Once again: This is not to say Lagares isn't great. That just doesn't read like the profile of someone who has saved 23 runs with his glove alone, as DRS claims. Nor does it sound like the sort of player who can bat .282/.322/.384 and still find himself with 5.6 rWAR or 3.9 fWAR. (Don't worry. We'll get to the disparity between the two later.)

One of the vital things to understand, since WAR and …

4. Mike Trout become synonymous over the last two seasons with people who wanted a good strawman to advocate for Miguel Cabrera, is that many of the issues above do not apply to him. What do are the principles espoused by WAR: that fielding matters and that position does, too.

It's why Trout deserved the MVP the past two years – yes, that sound you hear is a broken record – and why he's the heavy favorite this year. While both UZR and DRS say his fielding this season has been poor, scouts say only that his arm is a weakness, and his range remains elite. This could be bias on their part. It could be accurate. He could be a victim of bad positioning by coaches. He could be regressing, too, like the metrics say.

Whatever the case, he still leads in fWAR and ranks second in rWAR, though the numbers are close enough that the creators of WAR admit a potential margin of error up to one win exists. It's a good thing Trout does play such an important position and run the bases so well, because otherwise …

5. Victor Martinez would be breathing down his neck for AL MVP. Martinez's .334 batting average is the second best in the major leagues. So is his .573 slugging percentage. And as difficult as it may be to believe, Martinez is the only player in baseball with an on-base percentage above .400.

For that, Martinez ranks 34th in fWAR and 23rd in rWAR. Both numbers penalize him for subpar defense in his short stints at first base this season as well as the shortcoming of spending most of his days as a designated hitter. WAR uses positional adjustments to tamp down the numbers for those who contribute less on defense (DHs, first basemen and corner outfielders receive negative runs for their positions) and bump up those at skill positions (center fielders, third basemen, second basemen, shortstops and, most of all, catchers).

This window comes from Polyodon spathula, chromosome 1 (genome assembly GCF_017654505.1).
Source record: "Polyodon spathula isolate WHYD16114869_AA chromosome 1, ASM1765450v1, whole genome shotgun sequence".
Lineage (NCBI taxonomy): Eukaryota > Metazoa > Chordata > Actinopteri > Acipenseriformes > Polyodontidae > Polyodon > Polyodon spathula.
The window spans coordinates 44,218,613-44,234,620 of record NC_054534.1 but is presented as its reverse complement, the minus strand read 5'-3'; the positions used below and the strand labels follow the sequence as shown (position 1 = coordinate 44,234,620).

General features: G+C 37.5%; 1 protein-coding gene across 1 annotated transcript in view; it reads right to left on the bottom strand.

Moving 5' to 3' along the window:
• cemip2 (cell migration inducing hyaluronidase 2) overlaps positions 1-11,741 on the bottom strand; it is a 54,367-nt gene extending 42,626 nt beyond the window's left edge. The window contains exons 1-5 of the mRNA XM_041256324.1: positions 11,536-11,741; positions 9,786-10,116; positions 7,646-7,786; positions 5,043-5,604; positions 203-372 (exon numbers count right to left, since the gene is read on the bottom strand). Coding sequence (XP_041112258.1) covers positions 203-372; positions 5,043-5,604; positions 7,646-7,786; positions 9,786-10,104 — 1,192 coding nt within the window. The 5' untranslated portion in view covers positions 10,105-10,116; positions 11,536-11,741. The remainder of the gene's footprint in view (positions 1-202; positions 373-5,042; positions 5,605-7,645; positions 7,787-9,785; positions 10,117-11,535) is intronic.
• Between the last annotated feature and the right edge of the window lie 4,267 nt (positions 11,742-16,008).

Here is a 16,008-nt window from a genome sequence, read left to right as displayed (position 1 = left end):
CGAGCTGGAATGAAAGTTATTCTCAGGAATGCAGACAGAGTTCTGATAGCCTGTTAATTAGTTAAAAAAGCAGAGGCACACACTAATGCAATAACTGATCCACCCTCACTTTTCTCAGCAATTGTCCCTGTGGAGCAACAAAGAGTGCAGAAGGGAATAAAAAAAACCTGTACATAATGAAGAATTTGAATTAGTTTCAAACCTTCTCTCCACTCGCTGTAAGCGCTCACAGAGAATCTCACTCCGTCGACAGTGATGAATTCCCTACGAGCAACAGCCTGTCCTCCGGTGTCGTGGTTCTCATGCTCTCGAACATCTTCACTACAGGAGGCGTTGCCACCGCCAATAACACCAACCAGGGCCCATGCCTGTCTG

Even though he's been arguably the best hitter in the major leagues – the only others close are Jose Abreu and Giancarlo Stanton – Martinez loses close to two wins in FanGraphs on account of his defense. Maybe this is fair. In a defense-heavy environment, where offense is at a premium, a performer of Martinez's caliber would seem to deserve better. Particularly when …

6. Steve Pearce is tied with him in rWAR and two-tenths of a win behind him in fWAR.

Steve Pearce is hitting .287 this season. (USA Today)
Steve Pearce is hitting .287 this season. (USA Today)

For those who have not heard of Pearce, he is a 31-year-old outfielder with a career-high 318 plate appearances this season. His batting average, on-base percentage and slugging percentage all are about 50 points lower than Martinez's. He's got about half the home runs Martinez does. Pearce has been a really good platoon player, destroying left-handed pitching at nearly a 1.050 OPS clip.

He has not been Victor Martinez. He has not been anything close to Victor Martinez. Nor has he been Adam Jones, Pearce's teammate in Baltimore and one of the best center fielders in the game. Jones' rWAR is 4.1 – a half-win fewer than Pearce's.

It's issues like that, and like Eaton having 4.8 rWAR (because of his +12 DRS) and 2.5 fWAR (on account of -2.8 UZR), that turn people off to WAR. Every metric will have its issues, of course, and …

7. Johnny Cueto shows the disparity isn't just limited to hitters. The interpretation of pitchers differentiates fWAR and rWAR to perhaps a greater degree than the hitters, and Cueto is perhaps the best example this year.

FanGraphs uses Fielding Independent Pitching to calculate its pitching WAR. FIP takes the three outcomes that involve no fielders – strikeouts, walks and home runs – and judges a pitcher on them. Baseball-Reference works off the number of runs a pitcher allows. In most cases, a Baseball-Reference explainer says, they "will be very close and are strongly correlated, but there are a number of cases each year where there are large disparities between the two metrics."

Cueto is the 13th-best pitcher in baseball by FanGraphs' count, with 3.6 WAR. Baseball-Reference says he's the fourth-best, at 5.8 WAR, which dovetails more with standard thought. Hurting Cueto in fWAR is mostly his home run rate – .84 per nine innings – and the apparent disregard of its calculation for innings pitched. Despite throwing only two-thirds the innings of Cueto, Yu Darvish has more than half a win than Cueto, according to fWAR. Also ahead of him is …

8. Jose Quintana, whom rWAR actually rates behind three relief pitchers (Wade Davis, Dellin Betances and Jake McGee). FanGraphs has Quintana as the ninth-most-valuable pitcher this season, again mostly because of his home run rate, which may well be a fluke.